Academic journal article The Ecumenical Review

Report of the General Secretary

Academic journal article The Ecumenical Review

Report of the General Secretary

Article excerpt


1. The year since our last meeting has been a fairly dramatic period in the life of the WCC. You will have heard echoes of this in the activity reports you have received. I am referring, of course, to the financial crisis which has come upon us and from which we are slowly emerging. Normally, the report of the general secretary does not address financial issues, leaving this to the moderator of the finance committee. However, this has not been a normal year, and I feel obliged my report to render an account of how we have sought to exercise our responsibilities in these past twelve months.

2. This is all the moire necessary since the meeting of the executive committee scheduled to take place in the Pacific in early March was cancelled decision of the officers. A number of apologies received at a very late date made it uncertain that the committee would be able to do its work effectively, and doubts were raised as to whether the expenditure involved could be justified at a time of financial pressure. The resulting disappointment felt by the churches in the Pacific, and especially in the Solomon Islands, was eased somewhat by an extended visit of the general secretary together with a team of staff

3. In the place of the executive committee, the finance sub-committee of the executive held an extraordinary meeting at the end of March, and the officers had an extended meeting in May together with the moderator of the finance committee. We have been grateful for their support and advice. However, the main burden of redressing the financial situation of the Council fell on the General Secretariat and the Staff Executive Group. We had to accept the management responsibility and you are entitled to receive an accounting of what we have done.

4. Through Ecumenical News International or other communication channels, you will have received information about the financial problems facing the Council. Some of you have written and expressed concern about the continued viability of the WCC and especially regarding plans for the assembly. Let me, therefore, say at the outset that the ability of the Council to respond to its basic mandate is not in jeopardy in spite of severe budgetary and staff reductions. Further adjustments will be needed over the next two years, and in the course of the assembly process the future shape of the WCC will become clearer. What has enabled us to carry on during these past difficult months is the conviction that there is a distinct role for the Council to fulfill and the hope that we shall emerge as a strengthened fellowship from the present period of transformation.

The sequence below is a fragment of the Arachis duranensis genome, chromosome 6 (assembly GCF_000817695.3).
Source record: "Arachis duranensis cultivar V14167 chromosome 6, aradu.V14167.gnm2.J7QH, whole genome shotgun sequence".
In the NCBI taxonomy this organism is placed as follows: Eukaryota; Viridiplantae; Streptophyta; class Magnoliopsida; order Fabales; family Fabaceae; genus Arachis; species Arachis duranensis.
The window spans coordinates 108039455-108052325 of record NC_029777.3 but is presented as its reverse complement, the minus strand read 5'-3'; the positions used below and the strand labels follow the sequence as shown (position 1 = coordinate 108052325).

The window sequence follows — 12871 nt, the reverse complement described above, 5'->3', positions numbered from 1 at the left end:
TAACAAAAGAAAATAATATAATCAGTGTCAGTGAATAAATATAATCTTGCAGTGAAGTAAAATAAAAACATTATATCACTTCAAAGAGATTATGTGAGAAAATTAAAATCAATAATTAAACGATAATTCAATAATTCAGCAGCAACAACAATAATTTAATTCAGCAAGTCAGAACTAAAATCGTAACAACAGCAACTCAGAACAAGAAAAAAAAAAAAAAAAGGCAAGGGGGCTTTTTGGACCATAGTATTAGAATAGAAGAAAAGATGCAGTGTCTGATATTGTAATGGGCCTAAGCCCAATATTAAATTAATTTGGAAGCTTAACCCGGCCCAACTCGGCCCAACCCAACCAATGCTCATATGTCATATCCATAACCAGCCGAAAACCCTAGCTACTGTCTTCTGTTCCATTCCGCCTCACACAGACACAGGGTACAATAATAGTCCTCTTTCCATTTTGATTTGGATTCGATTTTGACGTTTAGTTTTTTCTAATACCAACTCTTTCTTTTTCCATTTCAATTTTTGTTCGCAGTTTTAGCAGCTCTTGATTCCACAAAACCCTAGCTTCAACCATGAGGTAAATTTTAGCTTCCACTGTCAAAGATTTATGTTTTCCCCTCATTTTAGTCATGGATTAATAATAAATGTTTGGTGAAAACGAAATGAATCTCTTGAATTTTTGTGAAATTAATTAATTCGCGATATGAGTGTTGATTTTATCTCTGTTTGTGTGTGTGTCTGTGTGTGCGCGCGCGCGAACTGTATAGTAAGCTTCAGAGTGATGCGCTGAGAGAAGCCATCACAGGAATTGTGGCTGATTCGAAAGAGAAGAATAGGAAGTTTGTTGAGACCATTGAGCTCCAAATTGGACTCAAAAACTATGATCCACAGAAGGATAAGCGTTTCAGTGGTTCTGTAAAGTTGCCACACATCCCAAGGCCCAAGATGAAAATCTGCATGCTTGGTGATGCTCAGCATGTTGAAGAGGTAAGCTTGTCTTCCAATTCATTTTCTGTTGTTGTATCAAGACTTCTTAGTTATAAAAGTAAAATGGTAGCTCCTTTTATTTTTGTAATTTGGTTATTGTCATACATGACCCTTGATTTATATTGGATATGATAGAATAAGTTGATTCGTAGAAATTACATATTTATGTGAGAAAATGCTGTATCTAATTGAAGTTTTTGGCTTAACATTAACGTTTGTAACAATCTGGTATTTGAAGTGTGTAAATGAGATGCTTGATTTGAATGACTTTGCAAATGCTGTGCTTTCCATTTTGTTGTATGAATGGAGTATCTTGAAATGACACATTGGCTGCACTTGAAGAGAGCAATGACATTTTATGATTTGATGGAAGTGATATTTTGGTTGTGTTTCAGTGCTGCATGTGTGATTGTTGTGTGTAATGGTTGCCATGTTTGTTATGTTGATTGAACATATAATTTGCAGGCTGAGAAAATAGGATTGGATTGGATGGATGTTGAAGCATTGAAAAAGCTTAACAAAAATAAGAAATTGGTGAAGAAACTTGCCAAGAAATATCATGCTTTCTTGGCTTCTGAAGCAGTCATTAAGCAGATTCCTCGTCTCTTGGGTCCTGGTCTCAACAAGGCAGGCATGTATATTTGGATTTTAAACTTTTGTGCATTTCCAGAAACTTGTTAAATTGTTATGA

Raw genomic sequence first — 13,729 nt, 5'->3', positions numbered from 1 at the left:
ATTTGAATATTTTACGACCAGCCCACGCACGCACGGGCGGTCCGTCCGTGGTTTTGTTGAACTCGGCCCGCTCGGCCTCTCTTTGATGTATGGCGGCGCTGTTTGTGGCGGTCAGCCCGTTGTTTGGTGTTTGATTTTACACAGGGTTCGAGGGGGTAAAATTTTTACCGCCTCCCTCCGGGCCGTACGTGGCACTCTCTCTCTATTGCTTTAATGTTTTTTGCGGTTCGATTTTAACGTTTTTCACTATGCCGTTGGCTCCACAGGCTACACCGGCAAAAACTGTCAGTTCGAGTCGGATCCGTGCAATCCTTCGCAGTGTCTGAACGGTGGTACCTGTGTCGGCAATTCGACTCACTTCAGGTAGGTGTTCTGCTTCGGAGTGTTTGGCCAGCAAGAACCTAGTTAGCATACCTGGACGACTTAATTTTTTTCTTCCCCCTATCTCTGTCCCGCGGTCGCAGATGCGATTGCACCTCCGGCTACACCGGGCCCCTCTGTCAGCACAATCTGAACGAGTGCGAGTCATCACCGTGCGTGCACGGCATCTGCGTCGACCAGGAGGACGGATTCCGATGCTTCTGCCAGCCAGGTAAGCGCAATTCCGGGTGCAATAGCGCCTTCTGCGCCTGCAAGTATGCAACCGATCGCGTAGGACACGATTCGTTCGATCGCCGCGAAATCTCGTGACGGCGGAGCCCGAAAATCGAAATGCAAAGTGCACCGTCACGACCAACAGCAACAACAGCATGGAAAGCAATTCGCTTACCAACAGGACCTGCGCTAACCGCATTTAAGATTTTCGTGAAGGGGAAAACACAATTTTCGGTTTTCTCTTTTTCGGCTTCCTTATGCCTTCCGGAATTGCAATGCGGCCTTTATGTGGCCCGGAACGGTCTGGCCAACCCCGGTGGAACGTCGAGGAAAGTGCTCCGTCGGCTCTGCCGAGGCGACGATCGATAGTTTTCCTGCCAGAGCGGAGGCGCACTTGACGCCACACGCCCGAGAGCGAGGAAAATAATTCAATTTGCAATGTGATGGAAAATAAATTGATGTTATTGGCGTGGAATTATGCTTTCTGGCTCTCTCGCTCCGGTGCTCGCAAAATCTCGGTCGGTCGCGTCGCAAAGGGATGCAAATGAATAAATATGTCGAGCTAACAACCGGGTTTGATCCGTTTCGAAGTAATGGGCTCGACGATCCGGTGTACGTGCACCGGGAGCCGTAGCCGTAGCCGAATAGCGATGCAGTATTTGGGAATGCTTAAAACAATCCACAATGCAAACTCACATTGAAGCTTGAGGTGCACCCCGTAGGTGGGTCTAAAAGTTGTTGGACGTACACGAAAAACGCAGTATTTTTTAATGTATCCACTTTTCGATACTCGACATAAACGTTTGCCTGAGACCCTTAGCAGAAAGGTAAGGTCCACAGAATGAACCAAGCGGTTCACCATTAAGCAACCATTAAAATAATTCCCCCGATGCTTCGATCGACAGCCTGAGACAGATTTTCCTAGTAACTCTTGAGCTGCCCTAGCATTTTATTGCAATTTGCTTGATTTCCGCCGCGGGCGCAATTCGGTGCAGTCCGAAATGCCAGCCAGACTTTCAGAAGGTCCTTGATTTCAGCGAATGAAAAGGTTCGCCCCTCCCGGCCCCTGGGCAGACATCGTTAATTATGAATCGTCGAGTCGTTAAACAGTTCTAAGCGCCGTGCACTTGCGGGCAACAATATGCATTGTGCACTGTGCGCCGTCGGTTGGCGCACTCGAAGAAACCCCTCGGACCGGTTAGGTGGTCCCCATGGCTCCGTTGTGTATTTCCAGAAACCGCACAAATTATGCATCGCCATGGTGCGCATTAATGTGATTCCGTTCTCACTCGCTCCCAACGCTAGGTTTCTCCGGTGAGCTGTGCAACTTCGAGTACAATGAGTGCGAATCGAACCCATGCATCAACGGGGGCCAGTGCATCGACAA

5. Before turning to that, however, I want to review briefly what has been -- in spite of the unfavourable circumstances -- an intensive year of work. The activity reports provide interpreted summaries of the work done in the four programmme units and the offices related to the General Secretariat; and the sessions of the unit committees will offer a chance to develop these further. Here I shall limit myself to recalling a few of the highlights.

6. The brief paragraph in the Unit I report referring to Faith and Order cannot do justice to the intensive work by both the staff and the Faith and Order board to prepare for the plenary commission meeting in Moshi, Tanzania, last month. This has significantly advanced the discussion of ecumenical perspectives on ecclesiology, a subject of decisive importance for the efforts to make visible our koinonia in Christ.

7. Faith and Order has also been a partner with Unit HI in the continuing reflection on ecclesiology and ethics. The consultation in Ronde, Denmark, three years ago and the two further meetings since then have pointed, I believe, to the far-reaching consequences which this significant study could have for the future of the WCC. As you decided last year, we shall devote a plenary session on Friday morning to the results of this important process. …

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